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There’s a new agricultural pest in town, and Dan Rubinoff (Dept. of Plants and Environmental Protection Sciences) is ready to start investigating it. He was interviewed by KITV about the Australian longhorn beetle, which is threatening citrus, sago palm, cacao, breadfruit, and kukui trees. A local chocolate company said their cacao yield has dropped 20 percent since the beetle has infested their trees. It also affects native trees such as ‘ōhi‘a and lama.
Birendra Mishra (HNFAS) co-authored a groundbreaking study, “Reproductive Hazards of Space Travel in Women and Men,” supported by NASA and published in the prestigious journal Nature Reviews Endocrinology. Extended travel in deep space poses potential hazards to the reproductive function of female and male astronauts, such as exposure to cosmic radiation, microgravity, increased gravity (hypergravity), psychological stress, physical stress, and circadian rhythm disruptions.
Welcome to Jia-Wei Tay, a new assistant professor of urban entomology in PEPS! Her research is in the biology and management of invasive species, especially insect pests adapted to the urban environment. She hopes to figure out environmentally friendly alternatives to control target pest without impacting beneficial non-target organisms and the larger ecosystem.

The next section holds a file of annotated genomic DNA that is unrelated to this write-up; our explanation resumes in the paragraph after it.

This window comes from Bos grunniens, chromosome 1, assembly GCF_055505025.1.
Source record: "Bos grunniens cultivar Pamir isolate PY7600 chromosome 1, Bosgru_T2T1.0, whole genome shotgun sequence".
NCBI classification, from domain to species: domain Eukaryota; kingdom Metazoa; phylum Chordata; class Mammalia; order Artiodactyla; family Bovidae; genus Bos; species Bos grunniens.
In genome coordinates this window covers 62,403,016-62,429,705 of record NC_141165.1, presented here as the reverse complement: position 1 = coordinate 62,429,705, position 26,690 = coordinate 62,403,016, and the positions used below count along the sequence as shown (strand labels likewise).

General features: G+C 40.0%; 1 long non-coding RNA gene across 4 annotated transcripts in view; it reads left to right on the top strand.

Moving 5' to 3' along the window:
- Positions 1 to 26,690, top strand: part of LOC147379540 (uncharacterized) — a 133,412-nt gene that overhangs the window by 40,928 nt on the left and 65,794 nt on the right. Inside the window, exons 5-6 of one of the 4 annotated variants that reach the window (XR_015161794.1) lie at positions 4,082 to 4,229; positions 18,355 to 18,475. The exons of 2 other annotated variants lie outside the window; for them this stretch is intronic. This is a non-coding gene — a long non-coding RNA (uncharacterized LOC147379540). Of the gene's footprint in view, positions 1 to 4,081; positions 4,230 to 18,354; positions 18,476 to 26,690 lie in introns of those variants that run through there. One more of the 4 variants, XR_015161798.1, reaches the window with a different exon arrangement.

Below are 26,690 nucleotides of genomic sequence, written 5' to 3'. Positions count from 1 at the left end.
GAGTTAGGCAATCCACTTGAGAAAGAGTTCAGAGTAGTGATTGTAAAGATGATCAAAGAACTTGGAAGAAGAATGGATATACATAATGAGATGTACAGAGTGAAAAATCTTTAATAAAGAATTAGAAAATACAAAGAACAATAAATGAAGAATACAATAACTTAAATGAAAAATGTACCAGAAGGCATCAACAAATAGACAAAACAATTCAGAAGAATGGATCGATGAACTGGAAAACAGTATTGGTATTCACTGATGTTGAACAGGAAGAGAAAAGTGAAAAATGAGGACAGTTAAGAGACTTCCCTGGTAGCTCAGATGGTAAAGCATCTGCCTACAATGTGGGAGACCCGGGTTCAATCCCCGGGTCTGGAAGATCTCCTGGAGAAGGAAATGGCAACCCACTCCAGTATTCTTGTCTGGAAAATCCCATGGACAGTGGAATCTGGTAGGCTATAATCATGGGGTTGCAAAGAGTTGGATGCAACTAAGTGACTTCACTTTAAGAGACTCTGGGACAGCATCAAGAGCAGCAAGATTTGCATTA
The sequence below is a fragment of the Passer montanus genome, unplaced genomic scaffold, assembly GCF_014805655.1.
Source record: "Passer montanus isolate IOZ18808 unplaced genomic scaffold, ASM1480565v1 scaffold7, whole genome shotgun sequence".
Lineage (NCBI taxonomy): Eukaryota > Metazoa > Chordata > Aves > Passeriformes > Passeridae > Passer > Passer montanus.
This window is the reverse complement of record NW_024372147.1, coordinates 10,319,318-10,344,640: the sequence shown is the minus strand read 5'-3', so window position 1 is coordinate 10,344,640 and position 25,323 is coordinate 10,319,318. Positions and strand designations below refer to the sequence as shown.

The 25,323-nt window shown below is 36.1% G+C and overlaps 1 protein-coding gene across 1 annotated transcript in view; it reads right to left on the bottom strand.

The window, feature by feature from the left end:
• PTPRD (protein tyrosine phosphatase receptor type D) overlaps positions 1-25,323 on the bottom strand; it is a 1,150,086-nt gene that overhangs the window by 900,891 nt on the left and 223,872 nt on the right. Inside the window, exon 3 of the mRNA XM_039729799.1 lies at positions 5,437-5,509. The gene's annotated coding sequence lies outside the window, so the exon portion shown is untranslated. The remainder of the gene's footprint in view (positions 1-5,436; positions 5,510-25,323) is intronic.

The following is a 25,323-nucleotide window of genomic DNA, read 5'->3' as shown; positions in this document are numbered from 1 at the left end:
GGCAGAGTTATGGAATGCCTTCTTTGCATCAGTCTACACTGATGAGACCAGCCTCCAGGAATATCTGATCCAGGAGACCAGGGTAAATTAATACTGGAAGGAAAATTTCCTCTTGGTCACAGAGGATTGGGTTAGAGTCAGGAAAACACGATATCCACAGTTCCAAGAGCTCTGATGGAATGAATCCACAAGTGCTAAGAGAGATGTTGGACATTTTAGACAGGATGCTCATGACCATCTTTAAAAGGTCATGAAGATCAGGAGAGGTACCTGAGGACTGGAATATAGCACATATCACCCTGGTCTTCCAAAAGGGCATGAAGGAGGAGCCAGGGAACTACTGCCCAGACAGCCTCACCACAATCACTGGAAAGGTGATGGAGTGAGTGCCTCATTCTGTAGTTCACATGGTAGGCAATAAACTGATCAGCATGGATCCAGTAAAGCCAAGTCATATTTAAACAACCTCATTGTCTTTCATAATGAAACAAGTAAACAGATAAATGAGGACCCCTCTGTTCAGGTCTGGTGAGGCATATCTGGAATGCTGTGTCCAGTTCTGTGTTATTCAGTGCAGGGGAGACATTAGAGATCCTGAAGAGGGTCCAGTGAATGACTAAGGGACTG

Join in the avian excitement as the Hawaii Symphony Orchestra performs the Symphony of the Hawaiian Birds, an original set of works produced by Hawai‘i’s composers, artists, biologists, and educators! Melissa Price of CTAHR’s Department of Natural Resources and Environmental Management is a creator of the concert project, bringing to it her perspective on conservation and wildlife management. It’s all happening November 5 at the Blaisdell Concert Hall!
Noa Lincoln, of CTAHR’s Department of Tropical Plants and Soil Sciences, and Nathanial Wehr, of our Department of Natural Resources and Environmental Management, are co-authors of a new article published in the prestigious journal Science about the importance of earthworms in biosystems—and the necessity for studying these wriggly creatures so we can keep those biosystems healthy.